258 Part Two

IPv6 Protocols table manageably small. If subnets are assigned haphazardly, they may cause routing structures beyond the capacity of existing interior routing protocols to handle.

Hardware

Many departmental and branch level routers are quite capable of handling typical IPv4 routing needs, but the possibility of having very large routing tables (as just noted) could overwhelm the routers themselves as well as the interior routing protocols.

Multihoming

When an organization receives two or more IPv6 network address allocations from different ISPs, they are said to be multihomed. The goal is to have the network behave as if it is a single system, both when interacting with nodes within the network and when interacting with nodes exterior to the network. A further complication is the desire to minimize the number of routing table entries for each network; solutions proposed so far focus on the use of tunneling between the different allocated networks and incorporating alternate routes within each routing table entry.

As more IPv6 networks are joined together in a global IPv6 Internet, experience with these issues will suggest appropriate solutions.

14.6

Summary

In this chapter, we have introduced the basics of Internet routing, including link state and distance vector routing algorithms, interior and exterior routing, RIP, OSPF, and BGP routing, and how those protocols are adapted for use with IPv6.

In the next chapter we look at how Quality of Service (QoS) is implemented over IPv6 networks.

IPv6 Quality of Service

(QoS)

Providing Quality of Service (QoS) in IP networks has long been an important but elusive goal for IETF working groups. The original IPv4 header specification included a Type of Service (ToS) field that was rarely if ever implemented: It would have required implementers to make judgments about which of their packets were to be given worse-than-normal treatment. This simplistic approach has been replaced over the years with the

Differentiated Services (Diffserv) approach, and the ToS field has been renamed the Differentiated Services (DS) field in RFC 2474, “Definition of the Differentiated Services Field (DS Field) in the IPv4 and IPv6 Headers.”

Diffserv allows the use of the DS field for data that indicates how a packet should be treated by routers. Rather than assigning a priority, the DS field is used to assign membership in a group that has a set of policies associated with it. These diffserv behavior aggregates (groups of packets that are to be treated in the same way by a router at network boundary) work the same way in both IPv4 and IPv6.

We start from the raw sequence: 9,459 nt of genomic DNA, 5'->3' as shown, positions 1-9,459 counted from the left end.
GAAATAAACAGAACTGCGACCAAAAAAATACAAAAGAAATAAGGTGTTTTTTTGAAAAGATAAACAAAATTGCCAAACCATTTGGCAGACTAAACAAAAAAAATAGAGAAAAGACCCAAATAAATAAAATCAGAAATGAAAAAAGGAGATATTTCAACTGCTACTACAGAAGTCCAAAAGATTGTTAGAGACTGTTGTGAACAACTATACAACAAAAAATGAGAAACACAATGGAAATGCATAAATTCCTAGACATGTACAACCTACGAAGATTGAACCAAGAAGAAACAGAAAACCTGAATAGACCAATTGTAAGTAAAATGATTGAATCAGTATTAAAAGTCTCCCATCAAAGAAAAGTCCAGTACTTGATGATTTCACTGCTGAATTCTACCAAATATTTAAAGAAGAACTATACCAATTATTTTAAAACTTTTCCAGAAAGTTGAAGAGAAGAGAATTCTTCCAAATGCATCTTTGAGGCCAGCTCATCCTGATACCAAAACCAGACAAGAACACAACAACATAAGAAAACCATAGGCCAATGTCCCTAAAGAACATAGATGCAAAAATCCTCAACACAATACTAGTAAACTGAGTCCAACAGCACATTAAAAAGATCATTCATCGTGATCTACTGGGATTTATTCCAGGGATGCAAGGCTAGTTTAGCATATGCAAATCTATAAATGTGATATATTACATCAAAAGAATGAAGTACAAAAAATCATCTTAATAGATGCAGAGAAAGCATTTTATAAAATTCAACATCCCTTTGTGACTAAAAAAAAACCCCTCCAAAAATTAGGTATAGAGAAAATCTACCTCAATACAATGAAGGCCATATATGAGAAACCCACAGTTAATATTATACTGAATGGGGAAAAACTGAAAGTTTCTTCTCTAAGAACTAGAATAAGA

259

260 Part Two

IPv6 Protocols

In an effort to remedy the faults of the Type of Service approach used in IPv4, an early goal of the IPv6 effort was to replace ToS with the concept of flows, which were to behave somewhat like behavior aggregates. The Flow Label field in the IPv6 header was first discussed in the early 1990s with RFC 1809, “Using the Flow Label Field in IPv6.” This specification was published half a year before the original IPv6 specifications in 1995. At that time, the field raised more questions than it answered,

1 including how to determine which packets should be assigned a flow and how routers should handle flows that they didn’t have flow routing information for.

By 1998 and the revised IPv6 specification in RFC 2460, the Flow Label field was still considered experimental as the questions regarding its use had yet to be resolved through extensive implementation and experimentation.

As of 2003, a new specification that explains appropriate use of the Flow

Label in IPv6 is still a work-in-progress but should be published soon as a proposed standard.

Up to the late 1990s, applications that depended on underlying network protocols relied on Transmission Control Protocol (TCP) to respond to network congestion. However, in January 1999, the experimental RFC 2481,

“A Proposal to Add Explicit Congestion Notification (ECN) to IP,” was published detailing an approach to congestion management that could include the network layer protocol, IP. Updated to proposed standard in September 2001, RFC 3168, “The Addition of Explicit Congestion

Notification (ECN) to IP,” updates some of the mechanisms discussed in this chapter.